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CLEARWATER -- After years of court challenges and uncertainty, Tampa Bay's first seawater desalination plant clears its final obstacle at 10 a.m. today.
The state Department of Environmental Protection has announced it will issue the final permit for the plant at that time, making its completion 13 months from now a virtual certainty.
"We are elated," said Jerry Maxwell, general manager of Tampa Bay Water, the region's principal water utility, which has struggled for seven years to put a desal plant into operation. "It's taken a very, very long time, and now, finally, the process has come to an end."
Tampa Bay Desal, the company building the 25-million gallon a day plant in the Big Bend area of southern Hillsborough County, also expressed relief.
"We're very pleased," said Tim De Foe, manager of the project for Tampa Bay Desal. "It has been a struggle. Our attorneys were called by DEP, and they will physically pick up the permit at 10."
Last month, an administrative law judge dismissed the effort of a citizens group from the Apollo Beach area to stop the project. The group, called Save Our Bays and Canals, filed exceptions to the ruling, but has not signaled any intent to appeal it formally.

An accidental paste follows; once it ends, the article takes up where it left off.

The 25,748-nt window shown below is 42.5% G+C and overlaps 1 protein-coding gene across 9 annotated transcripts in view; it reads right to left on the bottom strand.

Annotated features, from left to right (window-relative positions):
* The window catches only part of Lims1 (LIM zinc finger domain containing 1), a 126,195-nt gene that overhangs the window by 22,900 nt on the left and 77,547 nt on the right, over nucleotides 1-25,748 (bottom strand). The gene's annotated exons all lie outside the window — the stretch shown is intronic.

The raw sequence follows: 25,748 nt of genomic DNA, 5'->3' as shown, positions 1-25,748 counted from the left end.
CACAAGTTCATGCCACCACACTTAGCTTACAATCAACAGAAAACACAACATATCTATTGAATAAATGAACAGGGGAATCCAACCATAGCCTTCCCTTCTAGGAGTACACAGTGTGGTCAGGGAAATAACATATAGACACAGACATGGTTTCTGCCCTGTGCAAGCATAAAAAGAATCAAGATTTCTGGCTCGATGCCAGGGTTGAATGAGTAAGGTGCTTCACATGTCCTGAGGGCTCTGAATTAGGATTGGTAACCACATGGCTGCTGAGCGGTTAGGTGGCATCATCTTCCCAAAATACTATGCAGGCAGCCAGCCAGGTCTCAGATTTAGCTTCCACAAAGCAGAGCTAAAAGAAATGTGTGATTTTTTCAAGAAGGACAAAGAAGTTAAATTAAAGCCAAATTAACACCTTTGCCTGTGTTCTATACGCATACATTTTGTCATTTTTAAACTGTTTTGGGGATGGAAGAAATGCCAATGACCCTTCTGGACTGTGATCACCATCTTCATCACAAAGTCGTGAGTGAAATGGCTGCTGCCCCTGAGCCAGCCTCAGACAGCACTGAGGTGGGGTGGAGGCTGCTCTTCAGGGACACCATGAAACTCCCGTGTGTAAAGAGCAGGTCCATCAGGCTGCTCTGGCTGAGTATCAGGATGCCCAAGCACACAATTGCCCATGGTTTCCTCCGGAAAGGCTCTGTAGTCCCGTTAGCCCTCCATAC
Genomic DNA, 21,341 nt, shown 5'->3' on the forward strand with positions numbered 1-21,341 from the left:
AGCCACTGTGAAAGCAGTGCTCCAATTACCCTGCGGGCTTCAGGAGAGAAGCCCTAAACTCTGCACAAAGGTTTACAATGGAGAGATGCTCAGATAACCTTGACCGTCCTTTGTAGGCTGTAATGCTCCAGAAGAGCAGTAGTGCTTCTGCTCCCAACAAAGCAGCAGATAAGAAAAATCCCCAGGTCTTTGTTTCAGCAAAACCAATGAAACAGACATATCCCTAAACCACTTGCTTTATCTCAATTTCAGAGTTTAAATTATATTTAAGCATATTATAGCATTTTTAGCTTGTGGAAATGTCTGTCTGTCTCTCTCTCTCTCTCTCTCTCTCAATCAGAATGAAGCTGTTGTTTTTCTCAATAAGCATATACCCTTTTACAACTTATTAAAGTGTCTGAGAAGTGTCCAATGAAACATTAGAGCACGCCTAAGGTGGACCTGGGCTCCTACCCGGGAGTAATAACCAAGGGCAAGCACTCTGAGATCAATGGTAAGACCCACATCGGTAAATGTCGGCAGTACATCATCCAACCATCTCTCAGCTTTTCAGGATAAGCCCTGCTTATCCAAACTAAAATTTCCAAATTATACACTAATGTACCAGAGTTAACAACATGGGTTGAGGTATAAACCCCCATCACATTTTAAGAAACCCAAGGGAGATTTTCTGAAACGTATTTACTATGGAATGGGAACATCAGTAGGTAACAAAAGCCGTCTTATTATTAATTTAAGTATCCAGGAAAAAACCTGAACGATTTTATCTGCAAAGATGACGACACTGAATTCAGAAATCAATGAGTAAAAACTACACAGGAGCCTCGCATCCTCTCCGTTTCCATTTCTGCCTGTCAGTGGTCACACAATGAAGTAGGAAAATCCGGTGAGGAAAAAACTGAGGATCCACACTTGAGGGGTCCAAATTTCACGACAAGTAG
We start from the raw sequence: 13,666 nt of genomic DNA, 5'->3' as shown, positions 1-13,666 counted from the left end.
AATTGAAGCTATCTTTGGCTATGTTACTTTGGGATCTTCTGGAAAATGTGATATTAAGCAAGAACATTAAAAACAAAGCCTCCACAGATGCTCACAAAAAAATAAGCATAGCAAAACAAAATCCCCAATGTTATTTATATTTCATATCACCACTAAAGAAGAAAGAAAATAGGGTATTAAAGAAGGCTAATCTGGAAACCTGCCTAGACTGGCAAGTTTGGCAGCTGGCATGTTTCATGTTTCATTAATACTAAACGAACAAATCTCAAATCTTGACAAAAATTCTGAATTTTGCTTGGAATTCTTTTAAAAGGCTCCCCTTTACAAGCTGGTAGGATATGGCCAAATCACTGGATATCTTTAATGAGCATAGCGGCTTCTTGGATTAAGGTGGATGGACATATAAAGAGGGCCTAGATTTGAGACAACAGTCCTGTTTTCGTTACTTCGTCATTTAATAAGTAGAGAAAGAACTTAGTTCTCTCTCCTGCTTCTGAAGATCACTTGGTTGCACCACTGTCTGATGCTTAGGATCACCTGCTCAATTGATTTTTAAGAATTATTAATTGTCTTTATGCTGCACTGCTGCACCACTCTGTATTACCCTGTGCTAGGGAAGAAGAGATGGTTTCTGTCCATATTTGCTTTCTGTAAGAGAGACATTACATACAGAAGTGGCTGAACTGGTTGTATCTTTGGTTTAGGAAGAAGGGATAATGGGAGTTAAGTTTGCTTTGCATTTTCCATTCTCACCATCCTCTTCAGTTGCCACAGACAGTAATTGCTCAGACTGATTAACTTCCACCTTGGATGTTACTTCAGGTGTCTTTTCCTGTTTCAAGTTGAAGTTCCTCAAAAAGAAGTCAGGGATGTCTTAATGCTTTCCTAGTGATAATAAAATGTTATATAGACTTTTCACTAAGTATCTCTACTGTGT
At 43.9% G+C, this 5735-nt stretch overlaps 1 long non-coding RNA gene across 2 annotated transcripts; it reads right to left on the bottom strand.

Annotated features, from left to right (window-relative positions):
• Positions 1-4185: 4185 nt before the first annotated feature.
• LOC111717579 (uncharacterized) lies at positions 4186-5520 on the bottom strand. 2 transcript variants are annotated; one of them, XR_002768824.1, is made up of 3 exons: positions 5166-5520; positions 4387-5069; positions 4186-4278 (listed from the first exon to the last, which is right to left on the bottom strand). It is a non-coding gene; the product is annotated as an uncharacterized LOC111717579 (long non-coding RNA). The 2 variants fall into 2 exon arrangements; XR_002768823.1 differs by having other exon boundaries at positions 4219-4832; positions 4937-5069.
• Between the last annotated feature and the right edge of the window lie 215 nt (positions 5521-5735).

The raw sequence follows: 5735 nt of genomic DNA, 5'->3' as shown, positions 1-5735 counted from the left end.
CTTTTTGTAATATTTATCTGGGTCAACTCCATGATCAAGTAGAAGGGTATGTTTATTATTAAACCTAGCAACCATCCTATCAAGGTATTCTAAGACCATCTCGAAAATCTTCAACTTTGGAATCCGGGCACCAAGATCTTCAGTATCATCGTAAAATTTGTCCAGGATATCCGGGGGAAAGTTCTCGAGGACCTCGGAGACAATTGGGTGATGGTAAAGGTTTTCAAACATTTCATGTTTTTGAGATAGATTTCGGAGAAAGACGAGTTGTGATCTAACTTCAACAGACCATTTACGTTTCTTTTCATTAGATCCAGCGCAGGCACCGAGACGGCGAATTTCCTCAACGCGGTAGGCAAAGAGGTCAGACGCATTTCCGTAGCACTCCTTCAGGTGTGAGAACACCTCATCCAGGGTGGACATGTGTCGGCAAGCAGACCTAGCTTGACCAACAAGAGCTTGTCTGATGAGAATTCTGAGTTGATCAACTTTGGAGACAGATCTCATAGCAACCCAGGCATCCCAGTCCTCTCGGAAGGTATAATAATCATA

SOBAC or any other party will have 30 days from the date that the final permit is issued to take the matter to the 2nd District Court of Appeal, although Maxwell said he didn't think there was any way to turn back the project now.
"It could be appealed, but it wouldn't be very rewarding," Maxwell said. "The administrative law judge's opinion was so solid, he just didn't leave much room for appeal. If there were an appeal, and if it were successful, it might squeeze out a little more (water quality) monitoring, but it wouldn't stop the process."
This is the final permit to be issued on the plant, and it is the biggest, giving Tampa Bay Desal the green light to discharge the brine end product of the desalination process into Tampa Bay. The discharge and sensitive environmental areas around the discharge point will be monitored closely for adverse impacts, which DEP does not expect to occur.
The plant is scheduled to go on line by the end of December 2002.